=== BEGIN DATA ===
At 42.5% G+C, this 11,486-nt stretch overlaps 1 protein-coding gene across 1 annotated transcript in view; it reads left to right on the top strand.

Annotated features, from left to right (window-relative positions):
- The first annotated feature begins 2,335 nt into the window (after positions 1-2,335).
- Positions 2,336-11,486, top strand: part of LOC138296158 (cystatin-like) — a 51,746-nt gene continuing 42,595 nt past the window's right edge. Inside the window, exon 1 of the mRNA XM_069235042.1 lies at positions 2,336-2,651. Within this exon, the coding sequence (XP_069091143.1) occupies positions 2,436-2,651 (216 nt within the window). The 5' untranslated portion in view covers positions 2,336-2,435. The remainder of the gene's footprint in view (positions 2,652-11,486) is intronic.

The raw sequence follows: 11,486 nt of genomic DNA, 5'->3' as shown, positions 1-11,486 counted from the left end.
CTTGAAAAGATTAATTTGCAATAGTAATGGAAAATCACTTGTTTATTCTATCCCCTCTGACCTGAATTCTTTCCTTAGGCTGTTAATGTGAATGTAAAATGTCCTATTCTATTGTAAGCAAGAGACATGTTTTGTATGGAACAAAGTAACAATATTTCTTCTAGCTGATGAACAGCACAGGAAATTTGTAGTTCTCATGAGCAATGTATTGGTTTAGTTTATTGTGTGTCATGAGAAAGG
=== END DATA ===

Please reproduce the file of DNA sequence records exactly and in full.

At 42.5% G+C, this 11,486-nt stretch overlaps 1 protein-coding gene across 1 annotated transcript in view; it reads left to right on the top strand.

Annotated features, from left to right (window-relative positions):
- The first annotated feature begins 2,335 nt into the window (after positions 1-2,335).
- Positions 2,336-11,486, top strand: part of LOC138296158 (cystatin-like) — a 51,746-nt gene continuing 42,595 nt past the window's right edge. Inside the window, exon 1 of the mRNA XM_069235042.1 lies at positions 2,336-2,651. Within this exon, the coding sequence (XP_069091143.1) occupies positions 2,436-2,651 (216 nt within the window). The 5' untranslated portion in view covers positions 2,336-2,435. The remainder of the gene's footprint in view (positions 2,652-11,486) is intronic.

The raw sequence follows: 11,486 nt of genomic DNA, 5'->3' as shown, positions 1-11,486 counted from the left end.
CTTGAAAAGATTAATTTGCAATAGTAATGGAAAATCACTTGTTTATTCTATCCCCTCTGACCTGAATTCTTTCCTTAGGCTGTTAATGTGAATGTAAAATGTCCTATTCTATTGTAAGCAAGAGACATGTTTTGTATGGAACAAAGTAACAATATTTCTTCTAGCTGATGAACAGCACAGGAAATTTGTAGTTCTCATGAGCAATGTATTGGTTTAGTTTATTGTGTGTCATGAGAAAGG